Inside Springfield's Paul Davis Restorations

December 3, 2012 10 comments Open printer friendly version of this article Print Article

Bill Hoff of shares a behind the scenes look at Paul Davis Restorations' move into the Springfield Warehouse District's historic Chevrolet Parts Depot. Dating back to 1929 and designed by famed industrial architect Albert Kahn, this building was used by the Chevrolet Motor Company as a parts warehouse from 1929 to 1958.

A Very Big Restoration

It was time to move.

Mike Mumford’s successful Paul Davis Restoration franchise was outgrowing its space, taking up several separate buildings in suburban Mandarin. Made of metal, the separate buildings were also susceptible to hurricanes, and the location didn’t provide easy access to his coverage area.

So, Mike started looking for bigger spaces, in central location in NE Florida, and one that could take a beating. Hmmm . . . .  Any ideas?

“My wife & I live 9 blocks away, so I had my eye on it for several years”, Mike confessed, about the massive red brick warehouse at 2111 N. Liberty Street, designed by noted architect Albert Khan. Built in 1929, the warehouse is one of many that make up the Springfield warehouse district, just North of the more recognized historic district.

“We did our homework on possible locations. We could’ve bought a non-descript property on Baymeadows Road that needed a little work, or do something special with a building with great character here, make it our own, and that fit all our search criteria. Same cost. That’s how much of a value property is here. Plus, I can walk to work now. A perk.”

Speaking of cost, the project totaled about $1.6 million. And speaking of numbers, the warehouse is 40,000 sq feet total, housing executive office space, a fleet of vehicles, processing (aka cleaning) space, display areas, and plenty of storage - that’s just the 1st floor. The unfinished 2nd floor is awaiting purposing.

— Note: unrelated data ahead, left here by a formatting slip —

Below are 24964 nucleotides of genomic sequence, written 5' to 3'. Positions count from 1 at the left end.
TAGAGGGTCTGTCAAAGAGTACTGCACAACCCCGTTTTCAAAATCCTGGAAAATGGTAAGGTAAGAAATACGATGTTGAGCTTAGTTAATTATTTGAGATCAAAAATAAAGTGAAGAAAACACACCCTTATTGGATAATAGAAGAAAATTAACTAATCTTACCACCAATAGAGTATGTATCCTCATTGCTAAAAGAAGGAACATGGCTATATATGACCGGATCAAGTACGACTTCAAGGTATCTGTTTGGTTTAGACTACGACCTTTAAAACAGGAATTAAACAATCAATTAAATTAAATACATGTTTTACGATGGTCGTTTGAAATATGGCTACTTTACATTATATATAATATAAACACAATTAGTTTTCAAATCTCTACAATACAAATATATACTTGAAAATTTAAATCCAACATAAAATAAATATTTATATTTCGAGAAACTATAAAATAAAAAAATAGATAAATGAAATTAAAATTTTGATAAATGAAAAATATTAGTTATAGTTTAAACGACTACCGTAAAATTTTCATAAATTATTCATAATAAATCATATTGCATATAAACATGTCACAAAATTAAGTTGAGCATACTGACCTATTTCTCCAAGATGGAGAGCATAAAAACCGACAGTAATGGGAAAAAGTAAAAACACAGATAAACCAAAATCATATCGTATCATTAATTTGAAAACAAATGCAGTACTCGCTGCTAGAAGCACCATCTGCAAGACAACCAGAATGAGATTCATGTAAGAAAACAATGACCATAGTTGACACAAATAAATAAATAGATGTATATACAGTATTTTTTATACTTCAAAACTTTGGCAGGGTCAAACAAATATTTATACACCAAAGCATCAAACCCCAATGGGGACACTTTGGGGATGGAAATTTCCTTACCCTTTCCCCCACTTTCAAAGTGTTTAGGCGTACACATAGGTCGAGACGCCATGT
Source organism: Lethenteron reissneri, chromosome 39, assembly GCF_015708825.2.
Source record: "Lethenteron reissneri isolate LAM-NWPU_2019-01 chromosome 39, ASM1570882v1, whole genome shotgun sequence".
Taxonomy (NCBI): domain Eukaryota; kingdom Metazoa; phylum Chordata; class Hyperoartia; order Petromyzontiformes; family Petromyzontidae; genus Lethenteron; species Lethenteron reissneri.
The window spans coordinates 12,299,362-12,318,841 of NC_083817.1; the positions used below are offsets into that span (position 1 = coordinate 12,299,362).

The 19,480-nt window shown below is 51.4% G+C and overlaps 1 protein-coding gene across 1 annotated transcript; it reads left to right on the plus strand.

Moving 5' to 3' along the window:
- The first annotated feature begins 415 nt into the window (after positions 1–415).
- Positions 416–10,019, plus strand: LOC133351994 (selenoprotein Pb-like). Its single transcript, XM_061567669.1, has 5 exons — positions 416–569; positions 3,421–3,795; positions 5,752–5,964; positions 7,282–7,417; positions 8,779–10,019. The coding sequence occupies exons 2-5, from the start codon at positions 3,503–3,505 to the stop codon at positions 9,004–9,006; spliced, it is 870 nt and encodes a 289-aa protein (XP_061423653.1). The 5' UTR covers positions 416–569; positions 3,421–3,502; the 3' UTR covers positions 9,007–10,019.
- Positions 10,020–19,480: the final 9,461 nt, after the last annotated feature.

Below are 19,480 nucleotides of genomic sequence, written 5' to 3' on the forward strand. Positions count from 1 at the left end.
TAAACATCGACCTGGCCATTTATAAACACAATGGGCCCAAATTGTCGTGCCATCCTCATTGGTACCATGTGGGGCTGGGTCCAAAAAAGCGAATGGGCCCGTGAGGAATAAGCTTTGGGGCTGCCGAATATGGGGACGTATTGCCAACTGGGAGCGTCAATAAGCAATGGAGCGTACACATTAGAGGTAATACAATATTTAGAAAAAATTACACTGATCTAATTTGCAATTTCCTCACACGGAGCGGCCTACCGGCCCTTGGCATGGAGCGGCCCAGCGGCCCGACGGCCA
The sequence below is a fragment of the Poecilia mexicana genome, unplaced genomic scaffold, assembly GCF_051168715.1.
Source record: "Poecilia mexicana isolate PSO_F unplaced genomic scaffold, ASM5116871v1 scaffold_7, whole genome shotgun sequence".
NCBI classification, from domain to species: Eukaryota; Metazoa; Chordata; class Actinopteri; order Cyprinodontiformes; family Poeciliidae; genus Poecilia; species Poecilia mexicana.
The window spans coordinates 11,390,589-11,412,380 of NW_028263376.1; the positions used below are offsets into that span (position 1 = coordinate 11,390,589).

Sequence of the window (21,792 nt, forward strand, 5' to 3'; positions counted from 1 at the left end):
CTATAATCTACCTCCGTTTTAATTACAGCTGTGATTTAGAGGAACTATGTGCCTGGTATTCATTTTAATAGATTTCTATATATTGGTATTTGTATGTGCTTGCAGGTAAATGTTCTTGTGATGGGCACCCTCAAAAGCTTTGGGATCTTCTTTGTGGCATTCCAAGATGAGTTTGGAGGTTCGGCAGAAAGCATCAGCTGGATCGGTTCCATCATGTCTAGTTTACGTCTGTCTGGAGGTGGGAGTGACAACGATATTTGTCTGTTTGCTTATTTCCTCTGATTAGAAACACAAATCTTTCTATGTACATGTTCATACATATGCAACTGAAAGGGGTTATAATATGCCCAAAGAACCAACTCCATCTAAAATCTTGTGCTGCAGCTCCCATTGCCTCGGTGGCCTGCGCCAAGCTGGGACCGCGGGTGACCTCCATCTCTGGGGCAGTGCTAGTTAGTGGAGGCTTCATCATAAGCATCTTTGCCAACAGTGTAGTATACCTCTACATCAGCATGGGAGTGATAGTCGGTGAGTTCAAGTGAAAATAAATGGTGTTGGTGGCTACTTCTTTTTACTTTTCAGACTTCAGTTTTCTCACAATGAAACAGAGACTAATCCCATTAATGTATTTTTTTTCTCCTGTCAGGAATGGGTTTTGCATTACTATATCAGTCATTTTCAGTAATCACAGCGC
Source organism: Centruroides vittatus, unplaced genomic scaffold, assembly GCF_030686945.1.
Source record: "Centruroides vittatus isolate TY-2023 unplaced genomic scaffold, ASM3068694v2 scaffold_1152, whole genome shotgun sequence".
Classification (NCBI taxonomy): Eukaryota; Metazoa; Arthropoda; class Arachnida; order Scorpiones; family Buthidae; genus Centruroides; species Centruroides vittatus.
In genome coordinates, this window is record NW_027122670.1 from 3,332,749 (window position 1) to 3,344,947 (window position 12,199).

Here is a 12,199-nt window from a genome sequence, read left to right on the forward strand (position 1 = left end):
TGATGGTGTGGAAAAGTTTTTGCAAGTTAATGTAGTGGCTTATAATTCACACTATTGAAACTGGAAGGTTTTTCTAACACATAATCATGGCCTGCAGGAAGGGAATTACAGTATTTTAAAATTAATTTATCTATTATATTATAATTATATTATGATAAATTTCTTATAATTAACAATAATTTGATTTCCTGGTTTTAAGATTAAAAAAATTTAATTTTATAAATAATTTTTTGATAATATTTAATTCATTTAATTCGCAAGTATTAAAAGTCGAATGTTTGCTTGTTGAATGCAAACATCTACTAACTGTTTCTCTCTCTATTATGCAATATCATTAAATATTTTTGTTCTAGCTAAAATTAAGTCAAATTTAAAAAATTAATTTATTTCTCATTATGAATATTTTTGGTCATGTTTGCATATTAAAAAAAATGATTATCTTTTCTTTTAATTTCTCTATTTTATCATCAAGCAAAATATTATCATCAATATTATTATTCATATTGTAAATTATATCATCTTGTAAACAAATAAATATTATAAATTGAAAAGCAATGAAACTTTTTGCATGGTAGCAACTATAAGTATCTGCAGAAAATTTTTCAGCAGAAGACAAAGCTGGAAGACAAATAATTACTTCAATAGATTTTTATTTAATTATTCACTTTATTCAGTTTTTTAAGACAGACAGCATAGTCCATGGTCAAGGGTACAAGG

A few more interesting tidbits about the newly restored warehouse:

- The warehouse was originally built (in 1929) as a Chevrolet automobile parts distribution center, with rail bringing parts in, and trucks shipping parts out. Since that time, the space has been used as a printing shop, plastic recycling center, and as a speculative property investment, among other things.

- Paul Davis Restoration has 35 employees on site, some of which are on-call and come & go at all hours of the night.

- There are a handful of exact replicas of this warehouse throughout the country, including Los Angeles and Detroit, where Albert Khan & Associates, the architect’s original firm, still operates today.

- The warehouse has a freshwater well inside it's walls, which is now capped and located in Mike’s office under a rug.

“We closed on the building in the Summer of 2011, and we are just finishing up the move in now. It suffered from a leaky roof and needed a complete gutting. But the bones were good, which made the project doable. The slab was in good condition, the steel framework was fine, and the brick walls are solid. These are 100% brick walls, not hollow or veneer,” Mike explained, “It can survive almost anything, including any hurricane we may suffer.”

Paul Davis Restoration, Inc is a national clean up & restoration franchise specializing in water, mold, and fire damage. Paul Davis started the company in Central Florida in 1966, and The Mumford’s purchased the Northeast Florida franchise from Paul Davis himself in 1999.

“We carefully and thoughtfully clean up and restore properties and personal items. Imagine a fire or flood in a home, where laptops, a quilt with sentimental value, and a bedroom suite is damaged. In addition to restoring and rebuilding the actual house, we also take apart, dry, and rebuild the laptops, specialty wash the quilt, and wipe down and clean the furniture. We do it all”, Mike described.

As kismet would have it, a restoration company saving and restoring an old building isn’t lost on The Mumford’s and Paul Davis Restoration.

“The building fit what we do. It spoke to making something damaged new again, and it spoke to restoration. The building was returned to its original purpose: office & warehouse space. It’s been here almost 100 years, and with the work that’s been done, it’ll be here for 100 more years.”

Read more about this project in the Jacksonville Daily Record.

And find Before & After photos, roof top views, and an extensive photo tour (with captions) in the MySpringfield Photo Gallery.

Article by Bill Hoff at